Bumblebees Are Dying Out Thanks To Climate Change
Other animals are moving north to flee the heat, but bumblebees are not adapting—they're simply dying out
Climate change is destroying native bumblebee populations, according to a new study published in Science. The findings suggest that bumblebees have died out en masse, abandoning nearly 200 miles of once-pollinated land in North America and Europe since 1901. If bumblebees continue to retreat at this alarming rate, crops that require pollination may be harder to grow—making food more expensive in a world increasingly plagued by high crop prices, low yields and hunger.
“The southern and hottest edges of their geographical ranges are collapsing inward,” says Jeremy Kerr, an ecologist at the University of Ottawa in Canada and coauthor on the study. “We show that this mechanism may be operating across two continents to crush bumblebee species in a kind of climate vice.” Kerr and his colleagues reviewed over 400,000 datasets on 67 bumblebee species, painstakingly collected across the past century. They found that bumblebees, unlike other animals, have failed to adapt to climate change by moving northward. Instead, they’re simply dying out. Every year, Kerr estimates, global bumblebee populations around the world retreat from about five and half miles of the territory that they’d held onto for millennia.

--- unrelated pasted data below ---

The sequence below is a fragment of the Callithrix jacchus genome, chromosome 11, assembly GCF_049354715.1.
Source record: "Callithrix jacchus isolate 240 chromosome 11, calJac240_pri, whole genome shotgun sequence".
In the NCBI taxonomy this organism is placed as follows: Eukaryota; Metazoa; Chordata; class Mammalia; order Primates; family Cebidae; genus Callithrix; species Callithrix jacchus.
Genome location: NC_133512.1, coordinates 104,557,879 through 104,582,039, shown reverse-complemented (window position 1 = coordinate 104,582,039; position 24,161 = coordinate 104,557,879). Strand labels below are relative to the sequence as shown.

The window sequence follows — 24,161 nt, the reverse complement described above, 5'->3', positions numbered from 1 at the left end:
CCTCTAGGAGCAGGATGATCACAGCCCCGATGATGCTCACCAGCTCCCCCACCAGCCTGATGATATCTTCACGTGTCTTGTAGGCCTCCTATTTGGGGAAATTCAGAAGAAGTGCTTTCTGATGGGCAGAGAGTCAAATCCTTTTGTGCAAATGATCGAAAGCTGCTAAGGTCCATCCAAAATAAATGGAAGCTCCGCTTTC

“This is a huge loss, and it has happened very quickly,” Kerr says.
Why bumblebees are dying instead of moving northward is a mystery. Butterflies are already adapting to climate change and, while some sensitive mammals are in danger, there are plenty of species that have managed to flee the rapidly-heating south. Alana Pindar, environmental scientist at the University of Guelph and coauthor on the study, suggests an evolutionary rationale for why bumblebees are specifically failing to adapt. “Bumblebees originated perhaps some 35 million years ago, in cool-to-temperate environments,” she says. “Most other species that have shown positive responses to climate change, like butterflies, evolved in the tropics.”
And unlike other species, bumblebees are linchpins in the ecosystem—and our daily lives. If key pollinators like bumblebees die out, or simply flee crop-rich areas like the Southern and Midwestern United States, cash crops will become more difficult to grow and food prices around the world will rise.
Unlike honeybees, which have been dying off under mysterious circumstances, these researchers say climate change is 100% to blame for the bumblebee crisis. The scientists ran an in-depth statistical analysis to find out whether pesticides, human land use or other factors may have contributed to declining bumblebee populations over the past century. “And the answer is clearly no—we checked this carefully,” Pindar says. “They are impacted by climate change and these effects are already very large and widespread.”
“It is probable that these losses will increase in the future.”